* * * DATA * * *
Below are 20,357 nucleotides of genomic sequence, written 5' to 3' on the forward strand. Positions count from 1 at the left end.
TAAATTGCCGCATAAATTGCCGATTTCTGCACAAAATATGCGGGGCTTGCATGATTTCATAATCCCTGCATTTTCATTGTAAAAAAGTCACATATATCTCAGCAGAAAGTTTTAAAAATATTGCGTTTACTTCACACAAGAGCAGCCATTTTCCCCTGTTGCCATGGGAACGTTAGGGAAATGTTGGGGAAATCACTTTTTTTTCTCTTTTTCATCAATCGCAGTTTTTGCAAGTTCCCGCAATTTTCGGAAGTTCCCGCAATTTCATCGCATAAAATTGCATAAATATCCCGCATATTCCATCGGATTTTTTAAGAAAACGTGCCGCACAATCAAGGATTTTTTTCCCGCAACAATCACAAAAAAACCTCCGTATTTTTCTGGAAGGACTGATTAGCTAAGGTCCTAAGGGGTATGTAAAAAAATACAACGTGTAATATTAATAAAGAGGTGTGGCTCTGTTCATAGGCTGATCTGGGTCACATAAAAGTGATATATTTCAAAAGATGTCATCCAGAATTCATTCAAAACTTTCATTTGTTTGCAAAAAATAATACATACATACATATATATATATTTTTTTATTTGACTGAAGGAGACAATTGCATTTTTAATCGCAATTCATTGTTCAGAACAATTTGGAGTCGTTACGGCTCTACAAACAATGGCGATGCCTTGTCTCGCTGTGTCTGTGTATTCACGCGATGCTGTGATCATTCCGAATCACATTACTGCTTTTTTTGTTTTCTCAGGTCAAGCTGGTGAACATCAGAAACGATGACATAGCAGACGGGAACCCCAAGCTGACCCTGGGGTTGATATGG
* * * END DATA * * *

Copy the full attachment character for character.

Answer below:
Below are 20,357 nucleotides of genomic sequence, written 5' to 3' on the forward strand. Positions count from 1 at the left end.
TAAATTGCCGCATAAATTGCCGATTTCTGCACAAAATATGCGGGGCTTGCATGATTTCATAATCCCTGCATTTTCATTGTAAAAAAGTCACATATATCTCAGCAGAAAGTTTTAAAAATATTGCGTTTACTTCACACAAGAGCAGCCATTTTCCCCTGTTGCCATGGGAACGTTAGGGAAATGTTGGGGAAATCACTTTTTTTTCTCTTTTTCATCAATCGCAGTTTTTGCAAGTTCCCGCAATTTTCGGAAGTTCCCGCAATTTCATCGCATAAAATTGCATAAATATCCCGCATATTCCATCGGATTTTTTAAGAAAACGTGCCGCACAATCAAGGATTTTTTTCCCGCAACAATCACAAAAAAACCTCCGTATTTTTCTGGAAGGACTGATTAGCTAAGGTCCTAAGGGGTATGTAAAAAAATACAACGTGTAATATTAATAAAGAGGTGTGGCTCTGTTCATAGGCTGATCTGGGTCACATAAAAGTGATATATTTCAAAAGATGTCATCCAGAATTCATTCAAAACTTTCATTTGTTTGCAAAAAATAATACATACATACATATATATATATTTTTTTATTTGACTGAAGGAGACAATTGCATTTTTAATCGCAATTCATTGTTCAGAACAATTTGGAGTCGTTACGGCTCTACAAACAATGGCGATGCCTTGTCTCGCTGTGTCTGTGTATTCACGCGATGCTGTGATCATTCCGAATCACATTACTGCTTTTTTTGTTTTCTCAGGTCAAGCTGGTGAACATCAGAAACGATGACATAGCAGACGGGAACCCCAAGCTGACCCTGGGGTTGATATGG